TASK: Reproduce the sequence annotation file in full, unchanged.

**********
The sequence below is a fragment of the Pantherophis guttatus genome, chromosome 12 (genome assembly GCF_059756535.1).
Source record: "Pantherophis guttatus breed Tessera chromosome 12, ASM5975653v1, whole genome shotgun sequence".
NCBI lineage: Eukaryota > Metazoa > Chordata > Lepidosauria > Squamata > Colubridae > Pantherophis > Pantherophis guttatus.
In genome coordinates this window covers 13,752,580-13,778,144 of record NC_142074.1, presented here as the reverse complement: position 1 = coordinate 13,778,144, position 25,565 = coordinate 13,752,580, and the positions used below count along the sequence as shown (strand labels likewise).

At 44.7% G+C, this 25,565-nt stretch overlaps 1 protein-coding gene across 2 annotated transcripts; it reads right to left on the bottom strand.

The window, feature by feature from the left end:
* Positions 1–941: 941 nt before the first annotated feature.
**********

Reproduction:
The sequence below is a fragment of the Pantherophis guttatus genome, chromosome 12 (genome assembly GCF_059756535.1).
Source record: "Pantherophis guttatus breed Tessera chromosome 12, ASM5975653v1, whole genome shotgun sequence".
NCBI lineage: Eukaryota > Metazoa > Chordata > Lepidosauria > Squamata > Colubridae > Pantherophis > Pantherophis guttatus.
In genome coordinates this window covers 13,752,580-13,778,144 of record NC_142074.1, presented here as the reverse complement: position 1 = coordinate 13,778,144, position 25,565 = coordinate 13,752,580, and the positions used below count along the sequence as shown (strand labels likewise).

At 44.7% G+C, this 25,565-nt stretch overlaps 1 protein-coding gene across 2 annotated transcripts; it reads right to left on the bottom strand.

The window, feature by feature from the left end:
* Positions 1–941: 941 nt before the first annotated feature.